The European Parliament has again criticized political developments in Poland. There is no end in sight to the ongoing constitutional crisis over the country's constitutional tribunal and press freedom.
Political tensions between the European Union and Poland are anything but over. The Polish government continues to reject Brussels' latest complaints, calling them "interference."
That's why in a new resolution, the European Parliament seeks to draw attention to the Polish government's ongoing efforts to restructure the constitutional tribunal and to other unresolved issues, mainly regarding the publication of the tribunal's rulings and its jurisdiction. The situation remains unchanged, said First Vice President of the European Commission Frans Timmermans in Strasbourg.
Resolution to support the constitutional process
A "systemic risk to the rule of law" continues in Poland, the resolution states. It was supported by the EP's five largest factions from across the political spectrum. The resolution is symbolic only, but aims to keep the topic in focus. For many Social Democrats, it is a means of dialogue. They see an increasing tendency to attack basic freedoms, said Gianni Pitella, the head of the Social Democrats' parliamentary group. "We are fighting for you, not against you," he said.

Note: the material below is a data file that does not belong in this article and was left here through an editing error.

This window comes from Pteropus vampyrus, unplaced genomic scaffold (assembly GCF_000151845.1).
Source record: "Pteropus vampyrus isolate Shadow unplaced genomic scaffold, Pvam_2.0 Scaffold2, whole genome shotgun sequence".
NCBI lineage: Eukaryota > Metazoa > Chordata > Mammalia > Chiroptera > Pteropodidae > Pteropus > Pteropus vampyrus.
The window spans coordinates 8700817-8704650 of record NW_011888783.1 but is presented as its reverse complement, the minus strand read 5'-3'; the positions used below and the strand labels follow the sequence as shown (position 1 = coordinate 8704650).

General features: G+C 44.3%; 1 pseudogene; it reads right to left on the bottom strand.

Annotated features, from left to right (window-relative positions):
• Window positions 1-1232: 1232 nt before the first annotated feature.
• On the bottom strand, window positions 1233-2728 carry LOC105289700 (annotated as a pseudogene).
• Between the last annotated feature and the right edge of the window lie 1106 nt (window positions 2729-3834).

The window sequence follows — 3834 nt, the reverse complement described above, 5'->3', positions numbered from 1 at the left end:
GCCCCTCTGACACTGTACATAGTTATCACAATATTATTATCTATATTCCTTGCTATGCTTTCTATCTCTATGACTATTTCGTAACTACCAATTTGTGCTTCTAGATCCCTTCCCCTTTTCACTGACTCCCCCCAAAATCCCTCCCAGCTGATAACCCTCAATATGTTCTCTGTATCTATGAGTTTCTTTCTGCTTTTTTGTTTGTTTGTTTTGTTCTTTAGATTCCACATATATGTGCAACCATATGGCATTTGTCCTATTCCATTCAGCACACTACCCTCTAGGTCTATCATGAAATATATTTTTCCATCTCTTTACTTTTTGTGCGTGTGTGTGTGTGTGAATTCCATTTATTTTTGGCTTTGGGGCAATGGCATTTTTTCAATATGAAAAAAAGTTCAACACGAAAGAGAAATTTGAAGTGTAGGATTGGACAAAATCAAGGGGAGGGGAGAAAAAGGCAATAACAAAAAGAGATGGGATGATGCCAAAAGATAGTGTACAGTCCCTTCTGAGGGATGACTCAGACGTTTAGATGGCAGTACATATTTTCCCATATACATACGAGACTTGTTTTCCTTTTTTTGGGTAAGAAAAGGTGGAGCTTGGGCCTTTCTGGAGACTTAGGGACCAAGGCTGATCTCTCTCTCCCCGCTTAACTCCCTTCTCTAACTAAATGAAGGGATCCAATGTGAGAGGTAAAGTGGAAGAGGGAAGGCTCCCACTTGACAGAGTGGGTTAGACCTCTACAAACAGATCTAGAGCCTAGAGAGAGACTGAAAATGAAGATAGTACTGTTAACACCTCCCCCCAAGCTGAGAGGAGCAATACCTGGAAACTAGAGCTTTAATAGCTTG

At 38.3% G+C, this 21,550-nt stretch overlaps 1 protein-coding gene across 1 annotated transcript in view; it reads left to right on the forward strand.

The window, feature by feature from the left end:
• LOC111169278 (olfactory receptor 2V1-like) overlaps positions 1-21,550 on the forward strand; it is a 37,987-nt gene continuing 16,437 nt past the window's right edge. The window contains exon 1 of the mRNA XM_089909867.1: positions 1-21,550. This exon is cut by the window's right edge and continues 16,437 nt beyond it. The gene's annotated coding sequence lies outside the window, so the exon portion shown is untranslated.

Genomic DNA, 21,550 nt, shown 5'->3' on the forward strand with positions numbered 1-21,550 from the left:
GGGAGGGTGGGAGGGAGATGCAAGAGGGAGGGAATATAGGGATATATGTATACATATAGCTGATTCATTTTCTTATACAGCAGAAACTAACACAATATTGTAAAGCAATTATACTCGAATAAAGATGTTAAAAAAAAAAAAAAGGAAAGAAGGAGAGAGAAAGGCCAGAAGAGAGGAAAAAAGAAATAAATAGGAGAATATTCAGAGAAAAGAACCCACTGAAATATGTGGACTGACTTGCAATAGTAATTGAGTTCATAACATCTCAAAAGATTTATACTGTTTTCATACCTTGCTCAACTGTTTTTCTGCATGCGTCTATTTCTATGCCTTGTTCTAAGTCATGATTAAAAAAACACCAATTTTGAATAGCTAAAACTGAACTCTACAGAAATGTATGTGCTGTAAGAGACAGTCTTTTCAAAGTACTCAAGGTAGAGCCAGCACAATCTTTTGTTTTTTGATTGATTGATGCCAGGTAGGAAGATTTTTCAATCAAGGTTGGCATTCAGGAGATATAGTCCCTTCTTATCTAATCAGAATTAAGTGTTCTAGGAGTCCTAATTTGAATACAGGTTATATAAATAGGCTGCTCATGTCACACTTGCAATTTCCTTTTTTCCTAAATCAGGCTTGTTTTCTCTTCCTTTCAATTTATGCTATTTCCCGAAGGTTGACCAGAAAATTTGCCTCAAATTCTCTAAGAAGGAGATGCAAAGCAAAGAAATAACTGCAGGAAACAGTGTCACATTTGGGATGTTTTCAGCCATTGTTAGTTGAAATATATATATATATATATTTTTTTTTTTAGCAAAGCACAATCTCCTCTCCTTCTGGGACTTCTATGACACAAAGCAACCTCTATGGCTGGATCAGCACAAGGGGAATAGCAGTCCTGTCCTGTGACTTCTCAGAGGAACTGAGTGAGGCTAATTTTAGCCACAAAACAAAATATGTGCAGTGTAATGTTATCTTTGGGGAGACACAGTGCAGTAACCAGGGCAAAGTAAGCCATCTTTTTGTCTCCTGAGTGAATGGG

The Polish Christian Democrat Janusz Lewandowski made a passionate plea before the EP to defend Polish democracy, saying the current government is endangering Poland's strong position in the EU and its strong economy, putting its democratic development at risk.
"Voters did not choose to clean house in the media. They did not vote against the tribunal, and not for the PiS party's colonization of the bureaucracy," he said, referring to the governing Law and Justice Party. People have to hear the truth, he said, adding that Poland's true friends raise their voices against Warsaw's trend towards nationalism.
Charge of political maneuvering
An MEP from PiS, which cooperates with British conservatives in a Euroskeptic faction, rejected the European Parliament resolution, calling it a "political maneuver." Ryszard Legutko said the EU was simply biased and could not tolerate differences of opinion. Contesting the action, he called the entire process a breach of the EU contract.
Voices from Poland's right wing supported Legutko's statements, saying "hands off Poland" and calling the resolution an "attack on our fatherland" by European political elites.
PiS after a master plan
"The PiS has a master plan to redo Polish society," said German MEP Sylvia-Yvonne Kaufmann. She visited Poland with a delegation and met with opposition groups. Kaufmann is concerned by developments there, but hopeful that Poland's civil society will rise to meet the challenge. The Committee for the Defense of Democracy has been the main organizer of past demonstrations, and she believes they will continue their movement. An event with more than 1,000 anti-government judges called for democratic engagement.
However, Kaufmann herself sees PiS popularity increasing, due to its handing out of social benefits. The EU can do little except keep the public spotlight on the situation. Kaufmann fears difficult times ahead for the Visegrad Group, consisting of the Czech Republic, Hungary, Poland and Slovakia. A stronger trend towards "block building" would be dangerous for European cohesion.